Aren't the news corporations responsible for prohibiting use by those under 18? Isn't this a form of corporate tyranny and sets up govt to monitor these absurd terms?

There are two basic forms of tyranny: corporate tyranny and govt tyranny. The only political philosophy I am aware of that opposes both
is left (or socialist) libertarianism, which proposes a 3d way between private and public tyranny: employee owned and controlled enterprise, independent of the government, rejects both the authoritarian nature of corporate governance and the government overreach when enforcing absurd rules created by the corporations.

This philosophy is banned from the corporate media and demonized by the rightwing punditry (smacks of communism: worker-owned and managed business). When viewpoints and choices are censored by the media and the textbooks, we have restricted freedom, choked it into a narrow spectrum which excludes the most creative alternatives to 2 forms of tyranny, which when joined (as when corporations dominate the political process with their wealth and propaganda) forms what Mussolini called "fascism...the merging of the interests of the state (power) and the corporations (wealth).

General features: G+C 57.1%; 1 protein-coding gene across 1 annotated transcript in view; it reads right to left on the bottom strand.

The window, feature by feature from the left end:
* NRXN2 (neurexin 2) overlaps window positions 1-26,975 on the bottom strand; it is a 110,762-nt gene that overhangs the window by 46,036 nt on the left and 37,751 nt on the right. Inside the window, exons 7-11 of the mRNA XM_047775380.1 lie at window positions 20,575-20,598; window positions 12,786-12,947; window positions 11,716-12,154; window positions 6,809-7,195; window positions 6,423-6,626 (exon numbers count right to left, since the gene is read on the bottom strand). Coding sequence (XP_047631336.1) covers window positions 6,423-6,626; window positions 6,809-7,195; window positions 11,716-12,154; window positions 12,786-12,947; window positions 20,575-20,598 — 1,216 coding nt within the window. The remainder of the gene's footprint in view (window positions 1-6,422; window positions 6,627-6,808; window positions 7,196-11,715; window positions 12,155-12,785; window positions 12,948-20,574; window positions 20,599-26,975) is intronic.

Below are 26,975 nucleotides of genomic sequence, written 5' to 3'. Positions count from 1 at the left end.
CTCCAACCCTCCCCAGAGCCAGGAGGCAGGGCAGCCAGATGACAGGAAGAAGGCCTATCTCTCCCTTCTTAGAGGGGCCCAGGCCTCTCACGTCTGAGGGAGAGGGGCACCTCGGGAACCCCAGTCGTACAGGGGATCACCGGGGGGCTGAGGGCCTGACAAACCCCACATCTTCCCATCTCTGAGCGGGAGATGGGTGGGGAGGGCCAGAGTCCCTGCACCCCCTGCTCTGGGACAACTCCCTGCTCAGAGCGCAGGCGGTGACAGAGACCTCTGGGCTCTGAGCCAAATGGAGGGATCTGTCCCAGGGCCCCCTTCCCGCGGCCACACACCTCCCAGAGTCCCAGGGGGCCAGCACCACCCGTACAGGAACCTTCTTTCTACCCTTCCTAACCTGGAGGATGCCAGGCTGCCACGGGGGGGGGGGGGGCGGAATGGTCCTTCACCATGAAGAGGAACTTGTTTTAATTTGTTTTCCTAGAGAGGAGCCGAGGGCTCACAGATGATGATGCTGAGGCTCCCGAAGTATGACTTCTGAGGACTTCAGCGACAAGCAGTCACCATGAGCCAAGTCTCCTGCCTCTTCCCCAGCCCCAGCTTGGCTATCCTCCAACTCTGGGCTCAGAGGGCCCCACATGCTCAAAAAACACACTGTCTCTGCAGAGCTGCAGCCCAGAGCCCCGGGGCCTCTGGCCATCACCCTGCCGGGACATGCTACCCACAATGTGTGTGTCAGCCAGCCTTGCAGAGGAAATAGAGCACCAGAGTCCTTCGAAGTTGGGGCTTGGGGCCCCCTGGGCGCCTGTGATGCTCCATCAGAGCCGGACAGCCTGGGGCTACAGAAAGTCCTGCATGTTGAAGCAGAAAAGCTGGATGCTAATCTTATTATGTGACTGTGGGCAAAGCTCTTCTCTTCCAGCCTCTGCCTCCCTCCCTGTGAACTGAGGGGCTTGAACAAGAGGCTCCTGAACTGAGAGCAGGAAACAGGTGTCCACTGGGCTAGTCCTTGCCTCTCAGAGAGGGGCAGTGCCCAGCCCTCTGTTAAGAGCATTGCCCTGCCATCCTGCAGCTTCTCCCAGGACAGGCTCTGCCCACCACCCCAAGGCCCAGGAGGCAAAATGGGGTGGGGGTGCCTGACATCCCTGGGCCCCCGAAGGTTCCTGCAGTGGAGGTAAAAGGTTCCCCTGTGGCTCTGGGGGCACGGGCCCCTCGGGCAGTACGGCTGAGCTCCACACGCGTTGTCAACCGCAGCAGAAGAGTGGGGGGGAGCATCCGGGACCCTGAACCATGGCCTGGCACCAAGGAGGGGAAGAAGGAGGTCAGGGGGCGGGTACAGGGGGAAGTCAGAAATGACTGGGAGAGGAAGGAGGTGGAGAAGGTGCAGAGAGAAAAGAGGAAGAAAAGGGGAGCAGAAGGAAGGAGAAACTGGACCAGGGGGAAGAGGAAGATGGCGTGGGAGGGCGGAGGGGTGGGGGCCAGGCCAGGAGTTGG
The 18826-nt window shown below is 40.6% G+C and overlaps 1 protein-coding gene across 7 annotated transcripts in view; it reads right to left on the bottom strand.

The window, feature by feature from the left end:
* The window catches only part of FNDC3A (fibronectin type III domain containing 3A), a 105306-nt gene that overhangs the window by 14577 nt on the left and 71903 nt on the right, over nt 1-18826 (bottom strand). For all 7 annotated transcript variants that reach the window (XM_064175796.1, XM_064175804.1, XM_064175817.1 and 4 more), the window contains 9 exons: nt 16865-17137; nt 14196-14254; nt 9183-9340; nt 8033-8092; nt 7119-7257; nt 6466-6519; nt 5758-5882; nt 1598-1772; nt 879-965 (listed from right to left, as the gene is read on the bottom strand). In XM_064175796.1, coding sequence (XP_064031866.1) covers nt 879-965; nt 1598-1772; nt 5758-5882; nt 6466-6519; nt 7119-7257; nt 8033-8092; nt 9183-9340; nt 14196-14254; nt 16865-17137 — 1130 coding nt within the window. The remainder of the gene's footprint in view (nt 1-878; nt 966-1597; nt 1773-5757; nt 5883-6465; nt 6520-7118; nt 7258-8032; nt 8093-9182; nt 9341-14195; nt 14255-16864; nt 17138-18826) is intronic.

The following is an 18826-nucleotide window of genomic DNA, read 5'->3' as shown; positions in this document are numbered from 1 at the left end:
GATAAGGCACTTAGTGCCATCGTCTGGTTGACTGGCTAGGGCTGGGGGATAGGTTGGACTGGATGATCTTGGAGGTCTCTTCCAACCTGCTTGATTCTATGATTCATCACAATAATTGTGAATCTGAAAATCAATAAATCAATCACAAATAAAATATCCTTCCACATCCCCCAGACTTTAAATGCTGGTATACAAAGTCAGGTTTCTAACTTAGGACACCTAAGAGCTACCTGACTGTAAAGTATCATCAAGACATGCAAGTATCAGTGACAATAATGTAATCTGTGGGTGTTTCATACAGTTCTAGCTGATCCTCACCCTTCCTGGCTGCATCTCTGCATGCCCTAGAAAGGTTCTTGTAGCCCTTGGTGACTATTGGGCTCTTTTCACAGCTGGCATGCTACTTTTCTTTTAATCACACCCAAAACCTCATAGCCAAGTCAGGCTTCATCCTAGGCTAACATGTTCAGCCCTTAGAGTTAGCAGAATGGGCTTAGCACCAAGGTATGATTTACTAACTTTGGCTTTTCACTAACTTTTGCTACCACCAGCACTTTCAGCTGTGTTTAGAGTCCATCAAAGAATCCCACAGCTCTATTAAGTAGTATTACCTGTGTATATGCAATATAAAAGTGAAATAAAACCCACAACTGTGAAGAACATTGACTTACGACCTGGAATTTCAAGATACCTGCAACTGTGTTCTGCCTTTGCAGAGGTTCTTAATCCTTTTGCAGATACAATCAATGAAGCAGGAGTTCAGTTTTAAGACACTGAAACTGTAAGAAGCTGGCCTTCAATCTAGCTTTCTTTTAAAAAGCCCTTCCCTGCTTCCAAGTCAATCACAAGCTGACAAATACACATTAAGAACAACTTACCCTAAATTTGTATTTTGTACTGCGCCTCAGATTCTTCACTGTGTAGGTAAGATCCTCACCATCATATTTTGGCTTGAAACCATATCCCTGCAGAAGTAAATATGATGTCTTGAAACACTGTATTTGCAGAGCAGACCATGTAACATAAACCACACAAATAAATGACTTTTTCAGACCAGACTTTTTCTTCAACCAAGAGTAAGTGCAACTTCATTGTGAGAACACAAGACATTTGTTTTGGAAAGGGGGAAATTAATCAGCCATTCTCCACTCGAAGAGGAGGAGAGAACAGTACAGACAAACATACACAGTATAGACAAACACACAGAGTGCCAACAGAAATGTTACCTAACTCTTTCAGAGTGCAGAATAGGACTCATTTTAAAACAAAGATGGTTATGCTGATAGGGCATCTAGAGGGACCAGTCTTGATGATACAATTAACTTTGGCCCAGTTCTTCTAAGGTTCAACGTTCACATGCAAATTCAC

To describe this merging, he invented the word corporatocracy, which is exactly what we have today.

Wikipedia has a decent article on socialist libertarianism, which was the original libertarian movement, rejecting both state and corporate despostism. Later, the rightwing hijacked the concept and became an anti-government pro-corporate movement. Socialist libertarian grew out of 18th Century socialist-anarchist movements and stood up against the Marxian concept of capturing the state (the tool of the ruling class) in a "dictatorship of the proletariat."